A not-so-great man once said, "People, I just want to say, you know, can we all get along?" I'll field that one, Rodney: The answer is no, as long as nobody's using their real name and every disagreement becomes a matter of faith rather than reason. Look, there can be no question that climate change is occurring, just as it has from the dawn of time. The question is the extent to which mankind causes it, and the extent to which mankind might make it better. There's also the question of weighing the cost of mitigation efforts against the benefits that can be expected to accrue.

Those are complex questions, and way beyond the ken of a man sitting in his bathrobe on a cold winter's day. I have my own opinions on the matter and I will vote accordingly, but at the moment I don't feel like trying to convince some other idiot in his bathrobe that my view is the only one with merit. I suppose that's why I never sought public office. I know it's why I don't attend church regularly. On Planet Dave, there are just too many things that can't be known.

Fortunately, the weather outside right now is not one of them. In a few minutes I'll have to go out in it. Nothing like a wind-chill factor of zero to clear the mind of extraneous details.

Tuesday, December 8, 2009

Hundreds of candles in the wind

Every year I get more of these ghosts of Christmas past in the room. They don't say much. They don't have to. I already know that the best Christmas in middle age cannot match the least one of childhood. Then it was about things yet to come. Now it's about memory. But I have a feeling those ghosts expect me to pretend otherwise.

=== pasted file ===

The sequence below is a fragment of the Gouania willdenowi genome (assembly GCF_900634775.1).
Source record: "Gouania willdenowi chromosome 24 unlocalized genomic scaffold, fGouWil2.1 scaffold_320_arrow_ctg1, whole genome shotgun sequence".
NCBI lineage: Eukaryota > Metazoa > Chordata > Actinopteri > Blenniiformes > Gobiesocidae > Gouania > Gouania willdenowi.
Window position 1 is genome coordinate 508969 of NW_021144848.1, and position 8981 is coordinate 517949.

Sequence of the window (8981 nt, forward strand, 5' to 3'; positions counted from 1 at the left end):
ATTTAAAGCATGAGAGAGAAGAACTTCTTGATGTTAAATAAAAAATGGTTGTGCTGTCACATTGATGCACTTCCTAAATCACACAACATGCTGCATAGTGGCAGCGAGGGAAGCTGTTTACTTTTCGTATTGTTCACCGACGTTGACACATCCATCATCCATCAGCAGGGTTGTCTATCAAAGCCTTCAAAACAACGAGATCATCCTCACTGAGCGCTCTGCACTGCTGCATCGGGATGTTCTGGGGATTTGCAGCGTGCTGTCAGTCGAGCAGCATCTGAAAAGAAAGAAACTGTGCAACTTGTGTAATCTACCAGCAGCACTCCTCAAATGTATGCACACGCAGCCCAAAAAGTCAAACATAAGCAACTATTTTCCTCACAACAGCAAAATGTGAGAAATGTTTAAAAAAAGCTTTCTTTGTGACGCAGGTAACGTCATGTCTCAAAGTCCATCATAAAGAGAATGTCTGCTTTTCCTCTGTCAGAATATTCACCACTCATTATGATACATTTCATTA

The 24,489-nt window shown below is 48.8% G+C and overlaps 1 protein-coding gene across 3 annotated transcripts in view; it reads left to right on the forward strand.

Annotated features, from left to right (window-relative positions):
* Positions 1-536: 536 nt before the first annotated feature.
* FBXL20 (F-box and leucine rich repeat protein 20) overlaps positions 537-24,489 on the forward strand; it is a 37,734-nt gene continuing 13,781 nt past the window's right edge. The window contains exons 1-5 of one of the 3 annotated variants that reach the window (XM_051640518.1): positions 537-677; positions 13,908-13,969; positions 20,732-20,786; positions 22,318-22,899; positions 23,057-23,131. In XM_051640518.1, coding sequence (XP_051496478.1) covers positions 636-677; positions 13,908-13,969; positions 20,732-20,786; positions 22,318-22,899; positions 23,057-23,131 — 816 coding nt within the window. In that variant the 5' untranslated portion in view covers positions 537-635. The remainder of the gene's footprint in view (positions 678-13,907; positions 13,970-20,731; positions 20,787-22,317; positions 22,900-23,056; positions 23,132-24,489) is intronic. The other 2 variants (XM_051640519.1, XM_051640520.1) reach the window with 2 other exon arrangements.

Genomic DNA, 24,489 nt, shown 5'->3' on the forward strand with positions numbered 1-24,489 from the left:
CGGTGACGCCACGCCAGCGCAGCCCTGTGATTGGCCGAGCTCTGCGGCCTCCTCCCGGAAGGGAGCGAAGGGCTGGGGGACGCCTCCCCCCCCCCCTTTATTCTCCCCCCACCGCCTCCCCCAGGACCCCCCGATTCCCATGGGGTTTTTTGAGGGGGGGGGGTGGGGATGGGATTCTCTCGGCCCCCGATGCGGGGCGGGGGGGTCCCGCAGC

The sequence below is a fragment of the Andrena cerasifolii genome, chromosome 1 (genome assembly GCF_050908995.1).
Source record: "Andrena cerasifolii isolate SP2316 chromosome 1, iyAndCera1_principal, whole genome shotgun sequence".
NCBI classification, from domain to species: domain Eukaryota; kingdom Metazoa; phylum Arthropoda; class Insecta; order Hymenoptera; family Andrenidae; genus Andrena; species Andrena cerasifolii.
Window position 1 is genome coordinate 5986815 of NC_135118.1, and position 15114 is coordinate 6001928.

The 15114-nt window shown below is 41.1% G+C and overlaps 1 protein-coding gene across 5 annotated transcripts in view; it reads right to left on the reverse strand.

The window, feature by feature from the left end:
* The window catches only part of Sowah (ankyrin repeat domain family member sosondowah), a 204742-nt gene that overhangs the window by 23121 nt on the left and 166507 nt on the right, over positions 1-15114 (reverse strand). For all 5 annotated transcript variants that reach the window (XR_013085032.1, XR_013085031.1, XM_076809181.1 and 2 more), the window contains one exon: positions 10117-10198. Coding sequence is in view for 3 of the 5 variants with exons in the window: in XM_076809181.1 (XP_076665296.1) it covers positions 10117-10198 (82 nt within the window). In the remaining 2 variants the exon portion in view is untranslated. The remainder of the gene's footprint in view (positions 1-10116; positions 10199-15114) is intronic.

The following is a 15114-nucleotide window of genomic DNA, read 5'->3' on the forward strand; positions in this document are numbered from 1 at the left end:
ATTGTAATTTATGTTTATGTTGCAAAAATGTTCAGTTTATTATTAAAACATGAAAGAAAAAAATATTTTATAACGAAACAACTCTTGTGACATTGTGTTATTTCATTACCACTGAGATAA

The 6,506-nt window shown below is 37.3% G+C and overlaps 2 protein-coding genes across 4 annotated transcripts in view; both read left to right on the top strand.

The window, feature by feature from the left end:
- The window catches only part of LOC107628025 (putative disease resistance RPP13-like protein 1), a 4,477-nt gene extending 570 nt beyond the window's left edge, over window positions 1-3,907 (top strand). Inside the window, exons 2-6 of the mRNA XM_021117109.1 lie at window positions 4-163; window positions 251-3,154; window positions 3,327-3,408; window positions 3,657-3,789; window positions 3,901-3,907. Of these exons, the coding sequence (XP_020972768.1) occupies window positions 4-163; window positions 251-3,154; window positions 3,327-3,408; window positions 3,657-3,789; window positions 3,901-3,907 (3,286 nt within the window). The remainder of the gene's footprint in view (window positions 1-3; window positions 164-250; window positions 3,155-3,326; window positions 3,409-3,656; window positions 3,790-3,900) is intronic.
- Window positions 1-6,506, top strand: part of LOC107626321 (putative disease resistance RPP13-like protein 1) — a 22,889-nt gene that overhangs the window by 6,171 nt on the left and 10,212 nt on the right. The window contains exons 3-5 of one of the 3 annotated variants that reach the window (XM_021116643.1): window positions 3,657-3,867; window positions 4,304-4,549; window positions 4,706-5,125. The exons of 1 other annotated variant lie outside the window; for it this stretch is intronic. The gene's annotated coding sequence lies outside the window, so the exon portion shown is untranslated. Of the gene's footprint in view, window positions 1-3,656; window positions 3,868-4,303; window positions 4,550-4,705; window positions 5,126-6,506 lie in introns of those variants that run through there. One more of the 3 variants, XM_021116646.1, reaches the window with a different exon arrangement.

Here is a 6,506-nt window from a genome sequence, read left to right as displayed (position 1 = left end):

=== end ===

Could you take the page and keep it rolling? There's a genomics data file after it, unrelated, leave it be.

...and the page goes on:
I think of them every year when my neighbors and I come forth to set out our luminaries. It's a tradition in my Wichita neighborhood: one weekend in December, we grudgingly honor a pact to line our ordinary streets with points of light. I thought it a little goofy when I first moved here, and kind of burdensome to keep those candles lit in a freezing drizzle. But I'm a true believer now.

You take one paper bag with a candle in it, it's not really much to look at. You take hundreds of them and put them in a row, and the effect is magical. That well-worn way to work becomes a runway to heaven. I guess it's that way with acts of kindness too. A single one can get lost in the shuffle, blown out by a passing truck. But multiplied they change the world.

I know; it's a clich̩. Peace on Earth, and all that. But our time here is short and contrary to popular belief, our opportunities to do the right thing are not infinite. If you've ever lost a loved one, you know this is true. Last year at this time I was talking to my sister on the phone. She wasn't feeling well and wouldn't be able to make it home for Christmas. I made a joke or two and told her I'd see her in the spring. And I did Рat her funeral. It wasn't the first time in my life I thought of all the candles I'd left unlit.